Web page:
You have the chance to use the experience of dating again as fuel for self-discovery and personal growth. Dating again can become a precious experience that will pull you out of your comfort zone into growth and empowerment.
Start right now with a positive attitude and see dating as an adventure, a journey into love, a trip into your heart, a challenge that can help you grow, a fun activity, a process of self-discovery, a project for happiness, a quest for inner harmony, and a great opportunity to enhance the quality of your life.
EBOOK information: "The Joy Of Dating Again" by Jeanette Castelli, M.S. (ISBN: 0974206113) Features 21 self-empowering keys to transform your experience of dating and your life, eliminating the trial and error. Contains exercises, worksheets and social experiments to implement each key. EBook available from http://www.JOY.urbantex.com/
By Jeanette Castelli
Rusty Miles never had a real identity. I was that "Little Miles" kid, youngest of "The three Rs," Rita, Robert, and Russell. My parents were somewhat older than those of most of my friend's.
When we moved to Izee, I wondered why Dad wouldn't play baseball, like the other men in the logging camp. While other dads got together at the ball field, drank beer, played, and had lots of fun, my father would go off fishing, by himself.
Oh, I could go along with him, if I wanted too. But, Dad didn't believe in talking much because it "Scares away the trout." Anyway, it was more exciting to watch the younger men play baseball, after they got off work, and get into fights. Someone would cuss about being called: "Out!" The next thing you know, there would be fists flying everywhere.
Sometimes, their wives would get into it, too. Women are dirty fighters. They scratch, and pull hair. Maybe, even kick you someplace. That's why Mom said we didn't want to go. She went only one time. Just when the fighting and cussing got real good, Mom said: "Rusty, I'm glad your father isn't here to see this. We're going home! These people are just, plain, stupid. They drink up every dime they earn, and they don't even have a pot to piss in!"
My Mom was right. While we Miles had indoor plumbing, most of our neighbors still used outhouses. "We are not going to learn to talk like this, Rusty. These people should wash their mouths out with soap, but they probably don't even have any. If they do, they sure never use it!"
There was never conflict in our house. We had better sense than to fight among ourselves. We were a family. Mom saw to it.
"People in families stick up for one another. They defend each other and do what's right." As Mother often said, "Anyone, with a lick of good sense, should know that."
A spectator but once, Mom didn't like me to go to watch the baseball because of all of the fighting. I'd tell her, "It doesn't happen much, anymore. All of my friends get to go!" Mother would sigh, sit down with Agatha Christi, tell me to "Be back before dark, and you walk home!" I was not to ride in a car with people who had been drinking, even if the driver's own children did. It was a long walk home, from the ball field to the cookhouse, where we lived.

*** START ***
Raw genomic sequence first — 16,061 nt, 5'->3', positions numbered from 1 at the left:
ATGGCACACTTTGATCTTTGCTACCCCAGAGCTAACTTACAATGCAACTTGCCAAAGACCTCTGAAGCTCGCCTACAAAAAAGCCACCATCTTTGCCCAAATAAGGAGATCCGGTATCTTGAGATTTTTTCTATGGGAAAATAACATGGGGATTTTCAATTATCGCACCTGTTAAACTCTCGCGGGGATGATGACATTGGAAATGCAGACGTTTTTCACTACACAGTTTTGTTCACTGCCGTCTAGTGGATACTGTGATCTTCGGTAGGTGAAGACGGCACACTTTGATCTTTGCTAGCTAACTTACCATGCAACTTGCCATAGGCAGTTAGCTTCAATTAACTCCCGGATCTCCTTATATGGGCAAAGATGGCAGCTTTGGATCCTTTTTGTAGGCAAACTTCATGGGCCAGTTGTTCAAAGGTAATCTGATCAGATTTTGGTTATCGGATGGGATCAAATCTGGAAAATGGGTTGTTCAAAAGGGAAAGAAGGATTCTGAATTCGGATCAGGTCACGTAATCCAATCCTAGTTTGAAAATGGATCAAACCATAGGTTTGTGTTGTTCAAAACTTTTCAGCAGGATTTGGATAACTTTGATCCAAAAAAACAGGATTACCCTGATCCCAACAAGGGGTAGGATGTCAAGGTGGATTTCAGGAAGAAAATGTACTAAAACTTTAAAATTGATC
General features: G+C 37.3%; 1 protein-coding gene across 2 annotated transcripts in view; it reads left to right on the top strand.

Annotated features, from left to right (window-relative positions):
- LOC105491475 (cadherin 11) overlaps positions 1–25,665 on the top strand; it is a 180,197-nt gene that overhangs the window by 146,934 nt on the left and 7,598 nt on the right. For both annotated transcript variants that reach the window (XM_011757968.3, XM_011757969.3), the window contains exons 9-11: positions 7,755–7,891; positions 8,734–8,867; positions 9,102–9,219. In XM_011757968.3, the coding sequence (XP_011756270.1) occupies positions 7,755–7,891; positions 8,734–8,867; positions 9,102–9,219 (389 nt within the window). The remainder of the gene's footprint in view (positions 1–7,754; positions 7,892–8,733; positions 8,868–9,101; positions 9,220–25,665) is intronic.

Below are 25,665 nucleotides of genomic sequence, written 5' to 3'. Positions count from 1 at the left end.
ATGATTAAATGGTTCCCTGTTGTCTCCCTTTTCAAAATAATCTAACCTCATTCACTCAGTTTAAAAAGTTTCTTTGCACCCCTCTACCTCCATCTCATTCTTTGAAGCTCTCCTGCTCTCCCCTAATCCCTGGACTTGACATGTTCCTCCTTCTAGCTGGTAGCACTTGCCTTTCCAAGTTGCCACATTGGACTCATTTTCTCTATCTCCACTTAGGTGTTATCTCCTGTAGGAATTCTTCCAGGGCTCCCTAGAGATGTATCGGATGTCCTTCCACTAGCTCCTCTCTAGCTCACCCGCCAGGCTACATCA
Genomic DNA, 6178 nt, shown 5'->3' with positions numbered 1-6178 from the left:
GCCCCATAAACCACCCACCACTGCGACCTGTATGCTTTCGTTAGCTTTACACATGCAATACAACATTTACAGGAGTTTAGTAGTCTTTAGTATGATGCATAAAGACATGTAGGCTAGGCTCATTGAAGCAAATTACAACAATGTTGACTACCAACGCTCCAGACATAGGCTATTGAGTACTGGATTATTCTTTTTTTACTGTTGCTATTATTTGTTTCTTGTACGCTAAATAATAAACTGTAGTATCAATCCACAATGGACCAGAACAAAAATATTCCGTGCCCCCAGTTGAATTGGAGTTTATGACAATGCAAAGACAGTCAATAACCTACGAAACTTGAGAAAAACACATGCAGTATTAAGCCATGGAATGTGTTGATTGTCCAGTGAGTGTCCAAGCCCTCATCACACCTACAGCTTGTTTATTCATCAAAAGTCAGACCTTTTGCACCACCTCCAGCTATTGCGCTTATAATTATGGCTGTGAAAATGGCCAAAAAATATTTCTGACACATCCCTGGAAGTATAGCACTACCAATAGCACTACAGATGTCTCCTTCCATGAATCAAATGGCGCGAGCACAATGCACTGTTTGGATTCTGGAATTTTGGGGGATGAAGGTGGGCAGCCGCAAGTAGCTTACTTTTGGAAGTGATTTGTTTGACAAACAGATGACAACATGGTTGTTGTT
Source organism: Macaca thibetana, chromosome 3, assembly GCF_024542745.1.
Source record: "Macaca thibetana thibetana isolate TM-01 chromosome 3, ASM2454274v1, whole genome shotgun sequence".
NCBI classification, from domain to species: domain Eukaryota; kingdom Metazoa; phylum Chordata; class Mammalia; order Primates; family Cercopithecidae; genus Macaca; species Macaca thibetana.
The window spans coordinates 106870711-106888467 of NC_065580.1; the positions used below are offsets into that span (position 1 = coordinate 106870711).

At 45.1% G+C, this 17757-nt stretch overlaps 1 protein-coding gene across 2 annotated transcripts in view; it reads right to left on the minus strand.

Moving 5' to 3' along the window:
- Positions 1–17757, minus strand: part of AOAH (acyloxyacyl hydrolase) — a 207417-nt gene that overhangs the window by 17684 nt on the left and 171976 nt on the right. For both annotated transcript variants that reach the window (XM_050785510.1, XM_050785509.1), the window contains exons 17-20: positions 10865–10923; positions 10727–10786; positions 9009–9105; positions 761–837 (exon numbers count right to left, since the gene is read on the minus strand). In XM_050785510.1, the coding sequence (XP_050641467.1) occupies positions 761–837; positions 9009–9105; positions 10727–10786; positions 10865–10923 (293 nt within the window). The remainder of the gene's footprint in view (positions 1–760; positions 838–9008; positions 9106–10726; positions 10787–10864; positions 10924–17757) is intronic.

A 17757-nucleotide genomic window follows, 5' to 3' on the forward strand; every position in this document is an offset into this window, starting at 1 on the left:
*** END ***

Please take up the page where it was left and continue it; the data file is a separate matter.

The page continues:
by Russ Miles
As MS (multiple Sclerosis) is doing such a fine job of devastating my mortal body, I thought it prudent to begin writing my life story. At least, to recall some parts of it that have had significant impacts on me becoming who I think I am. If I wait for someone else to write it - I won't be around read it. If I delay any longer to begin, I may not be able to remember my life - at all.
I suppose that it's normal to want people to say nice things about you, after you're gone. Sometimes, you can make a deal with them to say nice things about you - if you will just go. Since I don't have very much to cut a deal with, I figure - if I want some nice things said - I'd better say them myself.
I'm reminded what I once said about a dog that I had. " He never bit anybody?" I don't remember ever biting anyone, either. Another dog, I adopted, kissed everyone. Although I tried to do that, too, I was never as well received as he was.
Cats don't try to kiss you. They spend all of their time licking themselves. A lot of people that I've met do that. While many things are yet within their power to accomplish, they give up.
I've learned, there is nothing shameful about trying and failing. It was only a shame when I failed to try. We all get to have our share of failures. No one else gets to have them all. If you've never failed, you have probably never tried to do the impossible, like be a good marriage partner, or eat soup with a fork. I get better at being married each time I try it.
In this story, I don't think I'll change the names. No one is so innocent that they need protecting.
* * *
We moved to Izee early Saturday, to the house we had never seen the inside of. Mom was following in the car, Dad commandeering a borrowed pickup with all of our earthly possessions. Robert came with us to Izee, this time. Since Mom would be explaining to him "The boardinghouse rules" for high school away from home," I rode with Dad thinking it was funny that my brother got to eat more dirt than I did, as they followed us over the miles of unpaved road. Like a filthy phantom from planet dust, Robert kept emerging from the 52 Ford, recovering anything that blew off our loosely tied down load. He looked even scarier when it started to rain.
[Continue on in Chapter Two if you still wish to read more.]
By Russ Miles